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 Table of Contents  
GUEST LECTURE
Year : 2016  |  Volume : 13  |  Issue : 1  |  Page : 1-5

Are we close to reclassifying hypertension?


Department of Medicine, Division of Cardiology, University of Ibadan, Ibadan, Oyo State, Nigeria

Date of Web Publication13-Jan-2016

Correspondence Address:
Ayodele O Falase
Department of Medicine, Division of Cardiology, University of Ibadan, Ibadan, Oyo State
Nigeria
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Source of Support: None, Conflict of Interest: None


DOI: 10.4103/0189-7969.173857

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How to cite this article:
Falase AO, Adebiyi AA. Are we close to reclassifying hypertension?. Nig J Cardiol 2016;13:1-5

How to cite this URL:
Falase AO, Adebiyi AA. Are we close to reclassifying hypertension?. Nig J Cardiol [serial online] 2016 [cited 2019 Dec 13];13:1-5. Available from: http://www.nigjcardiol.org/text.asp?2016/13/1/1/173857

THE 2015 NIGERIAN CARDIAC SOCIETY ANNUAL ASUQUO ANTIA LECTURE


  Historical Perspectives Top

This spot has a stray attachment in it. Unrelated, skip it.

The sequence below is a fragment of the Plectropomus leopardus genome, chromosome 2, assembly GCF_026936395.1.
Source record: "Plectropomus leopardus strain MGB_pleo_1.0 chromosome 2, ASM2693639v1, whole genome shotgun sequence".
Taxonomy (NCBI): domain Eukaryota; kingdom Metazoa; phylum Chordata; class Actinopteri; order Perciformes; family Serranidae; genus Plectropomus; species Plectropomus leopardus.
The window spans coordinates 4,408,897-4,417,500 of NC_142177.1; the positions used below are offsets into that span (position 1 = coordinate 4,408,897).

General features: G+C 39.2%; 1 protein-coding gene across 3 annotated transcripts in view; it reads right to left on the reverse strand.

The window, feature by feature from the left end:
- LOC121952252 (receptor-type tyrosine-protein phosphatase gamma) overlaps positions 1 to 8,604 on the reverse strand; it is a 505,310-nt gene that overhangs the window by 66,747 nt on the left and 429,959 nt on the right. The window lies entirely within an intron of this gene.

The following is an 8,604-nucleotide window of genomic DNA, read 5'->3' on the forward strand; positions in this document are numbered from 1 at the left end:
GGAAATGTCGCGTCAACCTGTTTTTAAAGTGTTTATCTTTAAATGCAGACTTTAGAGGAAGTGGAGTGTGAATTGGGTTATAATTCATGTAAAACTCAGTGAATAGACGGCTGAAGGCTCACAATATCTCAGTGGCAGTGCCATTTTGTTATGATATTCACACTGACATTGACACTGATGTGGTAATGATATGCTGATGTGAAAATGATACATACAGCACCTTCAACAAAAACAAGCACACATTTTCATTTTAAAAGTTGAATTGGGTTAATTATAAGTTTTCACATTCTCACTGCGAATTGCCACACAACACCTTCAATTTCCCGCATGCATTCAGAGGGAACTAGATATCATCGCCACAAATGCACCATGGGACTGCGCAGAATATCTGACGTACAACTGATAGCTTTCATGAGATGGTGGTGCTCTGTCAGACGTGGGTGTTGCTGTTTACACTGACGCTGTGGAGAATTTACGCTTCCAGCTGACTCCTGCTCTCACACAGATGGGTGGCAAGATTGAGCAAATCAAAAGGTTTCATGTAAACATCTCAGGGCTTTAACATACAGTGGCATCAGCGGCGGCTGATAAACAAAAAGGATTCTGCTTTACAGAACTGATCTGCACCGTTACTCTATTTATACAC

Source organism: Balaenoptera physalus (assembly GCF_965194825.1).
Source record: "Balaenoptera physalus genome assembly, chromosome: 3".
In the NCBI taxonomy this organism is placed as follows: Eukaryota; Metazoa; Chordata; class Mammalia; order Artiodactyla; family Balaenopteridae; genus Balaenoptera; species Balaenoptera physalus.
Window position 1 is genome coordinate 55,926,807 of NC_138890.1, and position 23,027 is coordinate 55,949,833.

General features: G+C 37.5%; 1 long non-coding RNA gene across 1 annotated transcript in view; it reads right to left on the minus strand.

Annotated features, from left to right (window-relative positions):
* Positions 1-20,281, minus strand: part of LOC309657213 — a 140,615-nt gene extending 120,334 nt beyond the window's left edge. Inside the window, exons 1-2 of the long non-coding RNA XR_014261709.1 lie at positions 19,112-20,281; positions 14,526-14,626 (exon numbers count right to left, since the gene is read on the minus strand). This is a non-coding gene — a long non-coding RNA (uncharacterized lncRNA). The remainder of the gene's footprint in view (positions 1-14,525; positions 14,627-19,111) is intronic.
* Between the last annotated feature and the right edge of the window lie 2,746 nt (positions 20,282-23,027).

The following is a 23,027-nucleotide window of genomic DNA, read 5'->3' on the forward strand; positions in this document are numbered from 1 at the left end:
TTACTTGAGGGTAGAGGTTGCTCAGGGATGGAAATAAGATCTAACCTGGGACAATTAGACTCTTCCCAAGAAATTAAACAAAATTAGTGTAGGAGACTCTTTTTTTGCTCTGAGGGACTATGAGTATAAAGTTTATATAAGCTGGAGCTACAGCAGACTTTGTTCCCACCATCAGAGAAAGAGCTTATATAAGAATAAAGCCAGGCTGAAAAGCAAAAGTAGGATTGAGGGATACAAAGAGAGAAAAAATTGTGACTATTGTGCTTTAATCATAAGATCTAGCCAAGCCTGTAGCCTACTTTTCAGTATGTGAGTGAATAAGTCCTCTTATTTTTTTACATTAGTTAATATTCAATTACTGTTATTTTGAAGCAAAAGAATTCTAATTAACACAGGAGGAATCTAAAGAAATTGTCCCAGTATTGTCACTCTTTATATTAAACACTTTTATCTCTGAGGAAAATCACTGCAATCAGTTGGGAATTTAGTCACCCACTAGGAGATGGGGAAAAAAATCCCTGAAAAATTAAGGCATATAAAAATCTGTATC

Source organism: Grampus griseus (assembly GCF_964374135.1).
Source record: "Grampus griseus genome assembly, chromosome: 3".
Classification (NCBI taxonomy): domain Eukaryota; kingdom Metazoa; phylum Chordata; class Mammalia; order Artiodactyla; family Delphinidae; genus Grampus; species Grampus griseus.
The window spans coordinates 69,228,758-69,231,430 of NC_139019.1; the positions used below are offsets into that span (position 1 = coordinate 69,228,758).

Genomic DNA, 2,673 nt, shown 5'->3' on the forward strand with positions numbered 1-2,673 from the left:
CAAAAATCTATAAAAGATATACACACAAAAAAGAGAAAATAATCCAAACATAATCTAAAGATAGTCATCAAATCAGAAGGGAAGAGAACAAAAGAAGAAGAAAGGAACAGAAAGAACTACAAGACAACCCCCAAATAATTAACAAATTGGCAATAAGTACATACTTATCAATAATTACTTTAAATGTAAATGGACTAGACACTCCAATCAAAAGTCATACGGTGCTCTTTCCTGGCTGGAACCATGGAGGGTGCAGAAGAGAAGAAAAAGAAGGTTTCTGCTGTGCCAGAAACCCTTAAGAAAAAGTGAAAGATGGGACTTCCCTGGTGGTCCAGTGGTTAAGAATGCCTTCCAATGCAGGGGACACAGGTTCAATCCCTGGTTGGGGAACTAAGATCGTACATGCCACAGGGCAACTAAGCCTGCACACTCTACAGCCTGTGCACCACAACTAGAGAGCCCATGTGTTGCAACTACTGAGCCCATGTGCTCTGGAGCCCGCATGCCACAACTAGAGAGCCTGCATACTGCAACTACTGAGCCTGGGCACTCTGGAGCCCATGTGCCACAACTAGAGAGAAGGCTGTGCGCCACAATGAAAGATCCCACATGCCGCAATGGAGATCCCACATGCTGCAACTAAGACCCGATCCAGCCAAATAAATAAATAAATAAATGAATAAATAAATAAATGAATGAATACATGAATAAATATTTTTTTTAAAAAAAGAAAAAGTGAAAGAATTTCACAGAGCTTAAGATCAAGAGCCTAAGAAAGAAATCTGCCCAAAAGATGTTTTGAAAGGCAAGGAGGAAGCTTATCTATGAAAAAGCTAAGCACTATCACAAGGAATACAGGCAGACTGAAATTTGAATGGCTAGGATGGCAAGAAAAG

The typical pattern of heart failure (HF) in a black African hospital several years ago is shown in [Figure 1].[1] From this figure, it was obvious that the most common cause of HF among Africans was hypertension followed by a disease labeled myocardial disease in the figure.
Figure 1: Causes of heart failure in Nigerians at the University College Hospital, Ibadan, between 1968 and 1969 (Carlisle and Ogunlesi)

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Myocardial diseases were obscure forms of heart disease which primarily affected the heart muscle. Initial descriptions of such diseases came from Africa and they were published under various names – idiopathic cardiomegaly, nutritional heart disease, cardiovascular collagenosis with parietal endocardial thrombosis, cardiomyopathy, idiopathic hypertrophy of the heart, cryptogenic heart disease, heart muscle disease, cardiac disorder of unknown etiology, and congestive cardiomyopathy.[2] A universal name “cardiomyopathy” was adopted at a World Health Organisation/International Society and Federation of Cardiology sponsored meeting for such diseases in 1980.[3]

Studies in Nigeria over the years have, however, shown that majority of patients diagnosed as having myocardial diseases were in fact hypertensives with varying degrees of left ventricular (LV) dysfunction.[2],[4] It thus became obvious to clinicians working in Nigeria and indeed other African countries that the burden of hypertension in Africa was higher than originally estimated, while that of ischemic heart disease (IHDX), which was and is still the most common form of heart disease in advanced countries of the world, was low.

Recently, Ogah et al.[5] compared the causes of HF at the University College Hospital, Ibadan, Nigeria, in 1968 with that of 2010 and it showed clearly that the burden of hypertension has increased phenomenally in Nigeria [Figure 2]. In fact, it has become an epidemic.